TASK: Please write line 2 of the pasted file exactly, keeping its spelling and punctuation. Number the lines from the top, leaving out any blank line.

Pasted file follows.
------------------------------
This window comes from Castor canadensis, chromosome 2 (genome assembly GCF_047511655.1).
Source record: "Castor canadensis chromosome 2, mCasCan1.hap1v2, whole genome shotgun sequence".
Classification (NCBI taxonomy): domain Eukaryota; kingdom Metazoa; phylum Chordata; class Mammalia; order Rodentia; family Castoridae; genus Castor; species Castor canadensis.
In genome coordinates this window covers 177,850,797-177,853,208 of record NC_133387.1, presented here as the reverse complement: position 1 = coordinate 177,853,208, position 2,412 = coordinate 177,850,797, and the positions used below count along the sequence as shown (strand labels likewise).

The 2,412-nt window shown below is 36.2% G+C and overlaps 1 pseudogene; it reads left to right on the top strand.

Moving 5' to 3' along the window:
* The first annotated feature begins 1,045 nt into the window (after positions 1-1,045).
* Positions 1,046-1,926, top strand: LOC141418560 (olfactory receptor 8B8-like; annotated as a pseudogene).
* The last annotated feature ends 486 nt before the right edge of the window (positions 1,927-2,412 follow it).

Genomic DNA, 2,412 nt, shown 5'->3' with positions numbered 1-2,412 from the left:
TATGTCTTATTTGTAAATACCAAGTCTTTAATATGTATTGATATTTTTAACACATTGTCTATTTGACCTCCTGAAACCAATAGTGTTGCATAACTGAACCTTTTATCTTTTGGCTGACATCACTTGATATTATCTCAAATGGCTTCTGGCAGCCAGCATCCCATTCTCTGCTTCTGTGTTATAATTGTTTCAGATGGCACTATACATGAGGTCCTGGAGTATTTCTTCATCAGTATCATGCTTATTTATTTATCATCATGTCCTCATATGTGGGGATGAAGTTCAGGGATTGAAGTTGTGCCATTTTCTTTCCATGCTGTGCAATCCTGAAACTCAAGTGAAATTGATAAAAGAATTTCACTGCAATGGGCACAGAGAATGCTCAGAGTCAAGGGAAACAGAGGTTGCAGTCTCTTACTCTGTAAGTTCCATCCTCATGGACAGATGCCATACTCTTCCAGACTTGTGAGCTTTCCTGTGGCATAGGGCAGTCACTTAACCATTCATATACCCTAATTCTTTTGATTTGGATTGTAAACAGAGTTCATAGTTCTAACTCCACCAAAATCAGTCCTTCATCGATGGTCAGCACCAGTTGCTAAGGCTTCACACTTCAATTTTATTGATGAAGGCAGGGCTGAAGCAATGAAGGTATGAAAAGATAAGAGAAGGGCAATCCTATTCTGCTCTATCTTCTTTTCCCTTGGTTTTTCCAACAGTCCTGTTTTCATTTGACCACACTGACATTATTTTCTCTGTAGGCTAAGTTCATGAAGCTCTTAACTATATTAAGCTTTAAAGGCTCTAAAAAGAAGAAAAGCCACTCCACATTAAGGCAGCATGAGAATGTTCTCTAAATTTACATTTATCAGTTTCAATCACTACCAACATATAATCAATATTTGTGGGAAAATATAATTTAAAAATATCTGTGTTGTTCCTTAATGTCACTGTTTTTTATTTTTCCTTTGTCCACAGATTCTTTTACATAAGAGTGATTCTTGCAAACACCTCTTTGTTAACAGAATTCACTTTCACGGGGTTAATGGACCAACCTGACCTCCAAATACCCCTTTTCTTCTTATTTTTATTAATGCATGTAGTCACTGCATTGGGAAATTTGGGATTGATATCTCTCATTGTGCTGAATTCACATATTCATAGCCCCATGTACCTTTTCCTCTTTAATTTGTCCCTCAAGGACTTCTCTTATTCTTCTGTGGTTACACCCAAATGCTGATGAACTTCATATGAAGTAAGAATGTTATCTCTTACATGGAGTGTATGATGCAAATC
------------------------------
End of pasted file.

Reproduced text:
Source record: "Castor canadensis chromosome 2, mCasCan1.hap1v2, whole genome shotgun sequence".